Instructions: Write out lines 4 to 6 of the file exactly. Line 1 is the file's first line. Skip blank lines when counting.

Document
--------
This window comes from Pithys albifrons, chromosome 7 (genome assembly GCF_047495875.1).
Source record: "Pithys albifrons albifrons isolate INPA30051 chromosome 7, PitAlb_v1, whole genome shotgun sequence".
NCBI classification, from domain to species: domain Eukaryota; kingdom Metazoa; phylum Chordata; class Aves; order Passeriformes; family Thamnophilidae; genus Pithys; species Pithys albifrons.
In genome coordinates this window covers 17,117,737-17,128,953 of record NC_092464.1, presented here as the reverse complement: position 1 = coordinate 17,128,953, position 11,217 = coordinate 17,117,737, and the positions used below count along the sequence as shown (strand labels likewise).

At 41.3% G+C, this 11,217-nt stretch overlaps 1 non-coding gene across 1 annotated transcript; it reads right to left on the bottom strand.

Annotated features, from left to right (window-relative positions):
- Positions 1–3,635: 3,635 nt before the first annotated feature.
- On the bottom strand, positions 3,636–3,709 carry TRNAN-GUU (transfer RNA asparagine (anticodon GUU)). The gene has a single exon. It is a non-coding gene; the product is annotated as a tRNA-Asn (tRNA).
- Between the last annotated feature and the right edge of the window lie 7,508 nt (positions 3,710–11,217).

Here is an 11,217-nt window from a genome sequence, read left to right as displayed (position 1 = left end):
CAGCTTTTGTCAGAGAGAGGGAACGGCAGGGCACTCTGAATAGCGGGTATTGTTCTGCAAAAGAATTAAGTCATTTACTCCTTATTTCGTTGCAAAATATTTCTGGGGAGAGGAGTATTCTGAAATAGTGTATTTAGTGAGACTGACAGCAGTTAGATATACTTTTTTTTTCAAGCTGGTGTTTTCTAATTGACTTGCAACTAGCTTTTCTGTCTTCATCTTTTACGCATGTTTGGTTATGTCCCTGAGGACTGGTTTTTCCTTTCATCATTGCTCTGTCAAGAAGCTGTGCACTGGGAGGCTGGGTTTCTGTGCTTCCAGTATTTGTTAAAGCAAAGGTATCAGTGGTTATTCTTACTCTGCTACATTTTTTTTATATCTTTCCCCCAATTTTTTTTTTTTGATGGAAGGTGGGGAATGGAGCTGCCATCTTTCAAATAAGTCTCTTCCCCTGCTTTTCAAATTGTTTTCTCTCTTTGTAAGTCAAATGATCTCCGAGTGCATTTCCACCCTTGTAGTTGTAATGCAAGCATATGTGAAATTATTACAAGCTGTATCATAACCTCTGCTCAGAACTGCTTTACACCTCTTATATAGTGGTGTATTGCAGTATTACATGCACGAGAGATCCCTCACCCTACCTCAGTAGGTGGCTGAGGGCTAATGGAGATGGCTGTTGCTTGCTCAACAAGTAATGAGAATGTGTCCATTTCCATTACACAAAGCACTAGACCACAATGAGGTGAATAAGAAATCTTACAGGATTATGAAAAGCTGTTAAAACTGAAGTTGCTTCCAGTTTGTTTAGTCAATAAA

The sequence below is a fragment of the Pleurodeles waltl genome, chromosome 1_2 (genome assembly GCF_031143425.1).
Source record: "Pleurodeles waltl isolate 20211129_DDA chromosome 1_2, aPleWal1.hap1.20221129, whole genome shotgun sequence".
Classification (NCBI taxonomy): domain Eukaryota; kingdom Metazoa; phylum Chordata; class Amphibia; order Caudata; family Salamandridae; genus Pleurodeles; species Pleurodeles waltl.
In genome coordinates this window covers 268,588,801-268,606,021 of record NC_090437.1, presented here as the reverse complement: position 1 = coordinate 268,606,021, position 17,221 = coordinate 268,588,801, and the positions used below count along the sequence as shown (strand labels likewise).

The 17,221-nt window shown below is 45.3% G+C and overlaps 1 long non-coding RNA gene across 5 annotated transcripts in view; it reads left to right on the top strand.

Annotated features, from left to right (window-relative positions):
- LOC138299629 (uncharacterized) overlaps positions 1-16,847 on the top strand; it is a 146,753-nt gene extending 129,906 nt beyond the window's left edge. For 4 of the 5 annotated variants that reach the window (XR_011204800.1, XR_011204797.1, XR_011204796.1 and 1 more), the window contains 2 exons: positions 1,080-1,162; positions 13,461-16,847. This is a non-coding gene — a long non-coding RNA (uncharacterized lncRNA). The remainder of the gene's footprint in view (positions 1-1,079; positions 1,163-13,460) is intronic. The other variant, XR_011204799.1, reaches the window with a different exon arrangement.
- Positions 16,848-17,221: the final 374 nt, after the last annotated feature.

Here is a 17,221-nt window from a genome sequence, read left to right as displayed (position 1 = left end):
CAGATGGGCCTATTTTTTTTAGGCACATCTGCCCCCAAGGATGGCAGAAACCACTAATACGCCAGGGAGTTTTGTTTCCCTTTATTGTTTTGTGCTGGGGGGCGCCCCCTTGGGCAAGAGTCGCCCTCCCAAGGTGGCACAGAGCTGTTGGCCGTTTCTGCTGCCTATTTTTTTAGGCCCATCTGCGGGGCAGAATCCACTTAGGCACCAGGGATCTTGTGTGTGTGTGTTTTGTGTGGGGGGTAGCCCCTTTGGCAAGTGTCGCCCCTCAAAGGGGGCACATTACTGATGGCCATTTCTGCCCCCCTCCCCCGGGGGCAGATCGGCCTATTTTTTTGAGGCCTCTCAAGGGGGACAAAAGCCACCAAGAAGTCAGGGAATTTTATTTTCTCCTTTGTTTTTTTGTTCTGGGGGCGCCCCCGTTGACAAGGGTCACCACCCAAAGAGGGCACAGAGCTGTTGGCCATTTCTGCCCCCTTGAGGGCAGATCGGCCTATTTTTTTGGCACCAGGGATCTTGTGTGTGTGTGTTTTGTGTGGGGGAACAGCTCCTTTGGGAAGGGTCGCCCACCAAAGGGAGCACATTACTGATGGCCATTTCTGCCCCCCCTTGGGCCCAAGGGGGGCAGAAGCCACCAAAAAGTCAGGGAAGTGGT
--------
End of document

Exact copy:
In genome coordinates this window covers 17,117,737-17,128,953 of record NC_092464.1, presented here as the reverse complement: position 1 = coordinate 17,128,953, position 11,217 = coordinate 17,117,737, and the positions used below count along the sequence as shown (strand labels likewise).

At 41.3% G+C, this 11,217-nt stretch overlaps 1 non-coding gene across 1 annotated transcript; it reads right to left on the bottom strand.

Annotated features, from left to right (window-relative positions):